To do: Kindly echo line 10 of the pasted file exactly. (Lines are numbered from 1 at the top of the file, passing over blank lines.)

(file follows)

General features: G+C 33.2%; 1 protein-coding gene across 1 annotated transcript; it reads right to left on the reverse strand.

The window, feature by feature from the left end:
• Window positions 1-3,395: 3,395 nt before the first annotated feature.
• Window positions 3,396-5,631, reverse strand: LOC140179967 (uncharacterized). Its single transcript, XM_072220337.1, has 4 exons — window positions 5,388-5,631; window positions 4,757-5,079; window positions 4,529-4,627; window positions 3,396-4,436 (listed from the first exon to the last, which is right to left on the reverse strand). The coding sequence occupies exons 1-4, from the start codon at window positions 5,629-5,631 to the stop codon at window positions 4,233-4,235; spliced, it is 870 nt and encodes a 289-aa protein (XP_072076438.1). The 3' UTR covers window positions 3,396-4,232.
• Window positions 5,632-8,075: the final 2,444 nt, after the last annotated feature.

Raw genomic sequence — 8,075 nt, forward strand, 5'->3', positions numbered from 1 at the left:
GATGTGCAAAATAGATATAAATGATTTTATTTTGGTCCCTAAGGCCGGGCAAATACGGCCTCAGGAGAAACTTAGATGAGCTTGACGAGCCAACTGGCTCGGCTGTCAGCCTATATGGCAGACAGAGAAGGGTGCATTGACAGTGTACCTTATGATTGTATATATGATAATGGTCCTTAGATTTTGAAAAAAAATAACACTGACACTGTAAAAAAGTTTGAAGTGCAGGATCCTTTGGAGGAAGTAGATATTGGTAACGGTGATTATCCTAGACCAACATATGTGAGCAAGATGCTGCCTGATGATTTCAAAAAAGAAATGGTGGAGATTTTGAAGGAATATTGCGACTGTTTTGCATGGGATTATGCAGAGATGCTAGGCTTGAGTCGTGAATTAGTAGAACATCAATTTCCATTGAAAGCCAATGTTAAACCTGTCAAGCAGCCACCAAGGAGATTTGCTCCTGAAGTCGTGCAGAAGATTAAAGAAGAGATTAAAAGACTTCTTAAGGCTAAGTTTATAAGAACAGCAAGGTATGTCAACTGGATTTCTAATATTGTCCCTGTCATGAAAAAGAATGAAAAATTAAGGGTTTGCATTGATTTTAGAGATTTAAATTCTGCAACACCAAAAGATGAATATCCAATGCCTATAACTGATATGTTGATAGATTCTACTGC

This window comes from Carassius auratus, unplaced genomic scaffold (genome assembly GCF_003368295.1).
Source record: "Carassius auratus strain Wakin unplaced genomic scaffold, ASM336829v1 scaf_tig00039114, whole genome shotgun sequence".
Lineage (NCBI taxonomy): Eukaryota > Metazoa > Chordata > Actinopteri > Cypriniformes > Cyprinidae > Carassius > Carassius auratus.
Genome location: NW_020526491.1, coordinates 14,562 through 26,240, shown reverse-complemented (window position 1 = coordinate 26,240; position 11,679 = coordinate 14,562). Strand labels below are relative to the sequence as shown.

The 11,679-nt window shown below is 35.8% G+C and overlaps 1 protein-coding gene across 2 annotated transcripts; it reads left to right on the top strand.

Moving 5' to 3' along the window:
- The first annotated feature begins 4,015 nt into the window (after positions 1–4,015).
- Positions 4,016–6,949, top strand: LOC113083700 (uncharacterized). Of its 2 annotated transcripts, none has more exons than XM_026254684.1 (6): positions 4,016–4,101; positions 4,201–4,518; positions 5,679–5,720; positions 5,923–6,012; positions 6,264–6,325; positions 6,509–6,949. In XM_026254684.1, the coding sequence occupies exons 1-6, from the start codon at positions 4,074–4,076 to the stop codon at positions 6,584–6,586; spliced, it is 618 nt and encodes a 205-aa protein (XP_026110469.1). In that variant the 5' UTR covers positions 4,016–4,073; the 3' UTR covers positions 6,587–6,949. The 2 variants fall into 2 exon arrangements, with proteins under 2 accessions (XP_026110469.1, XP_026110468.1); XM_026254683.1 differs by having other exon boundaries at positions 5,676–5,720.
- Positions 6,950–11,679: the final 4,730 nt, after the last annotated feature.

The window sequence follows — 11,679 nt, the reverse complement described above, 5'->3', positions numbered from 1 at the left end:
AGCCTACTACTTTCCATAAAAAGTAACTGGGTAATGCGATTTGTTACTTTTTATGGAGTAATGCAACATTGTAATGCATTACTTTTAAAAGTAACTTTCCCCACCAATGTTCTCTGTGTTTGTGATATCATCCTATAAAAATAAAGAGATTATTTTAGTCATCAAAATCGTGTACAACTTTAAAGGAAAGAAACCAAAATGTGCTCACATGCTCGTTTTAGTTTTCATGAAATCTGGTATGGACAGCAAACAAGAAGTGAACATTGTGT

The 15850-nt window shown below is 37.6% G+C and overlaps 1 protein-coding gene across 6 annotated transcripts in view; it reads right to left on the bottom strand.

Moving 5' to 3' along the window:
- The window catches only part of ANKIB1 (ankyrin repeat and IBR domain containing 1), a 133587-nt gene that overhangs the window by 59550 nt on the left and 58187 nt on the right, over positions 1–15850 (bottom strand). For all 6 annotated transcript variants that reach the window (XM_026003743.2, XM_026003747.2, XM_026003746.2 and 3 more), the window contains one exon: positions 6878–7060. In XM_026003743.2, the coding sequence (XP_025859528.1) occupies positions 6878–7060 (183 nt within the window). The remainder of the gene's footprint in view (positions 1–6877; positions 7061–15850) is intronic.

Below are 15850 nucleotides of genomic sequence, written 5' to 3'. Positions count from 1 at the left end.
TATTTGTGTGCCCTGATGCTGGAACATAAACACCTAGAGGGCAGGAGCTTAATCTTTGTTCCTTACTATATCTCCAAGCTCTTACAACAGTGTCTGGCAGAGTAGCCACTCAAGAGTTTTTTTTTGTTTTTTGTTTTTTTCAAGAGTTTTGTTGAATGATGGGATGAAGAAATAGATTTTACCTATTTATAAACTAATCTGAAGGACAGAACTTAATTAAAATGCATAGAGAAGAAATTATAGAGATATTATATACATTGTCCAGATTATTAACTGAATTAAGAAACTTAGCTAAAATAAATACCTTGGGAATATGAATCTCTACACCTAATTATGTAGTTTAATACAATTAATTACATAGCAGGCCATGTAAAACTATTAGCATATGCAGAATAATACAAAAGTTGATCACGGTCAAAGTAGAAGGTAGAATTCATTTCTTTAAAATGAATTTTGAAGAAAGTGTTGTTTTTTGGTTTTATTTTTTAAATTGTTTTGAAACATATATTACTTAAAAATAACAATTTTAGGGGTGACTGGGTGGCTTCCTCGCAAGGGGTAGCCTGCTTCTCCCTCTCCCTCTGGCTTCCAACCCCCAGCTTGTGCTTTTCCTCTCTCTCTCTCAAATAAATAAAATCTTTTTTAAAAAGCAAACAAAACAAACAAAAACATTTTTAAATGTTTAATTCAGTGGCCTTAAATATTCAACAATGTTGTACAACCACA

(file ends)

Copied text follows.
Lineage (NCBI taxonomy): Eukaryota > Metazoa > Chordata > Actinopteri > Cypriniformes > Cyprinidae > Carassius > Carassius auratus.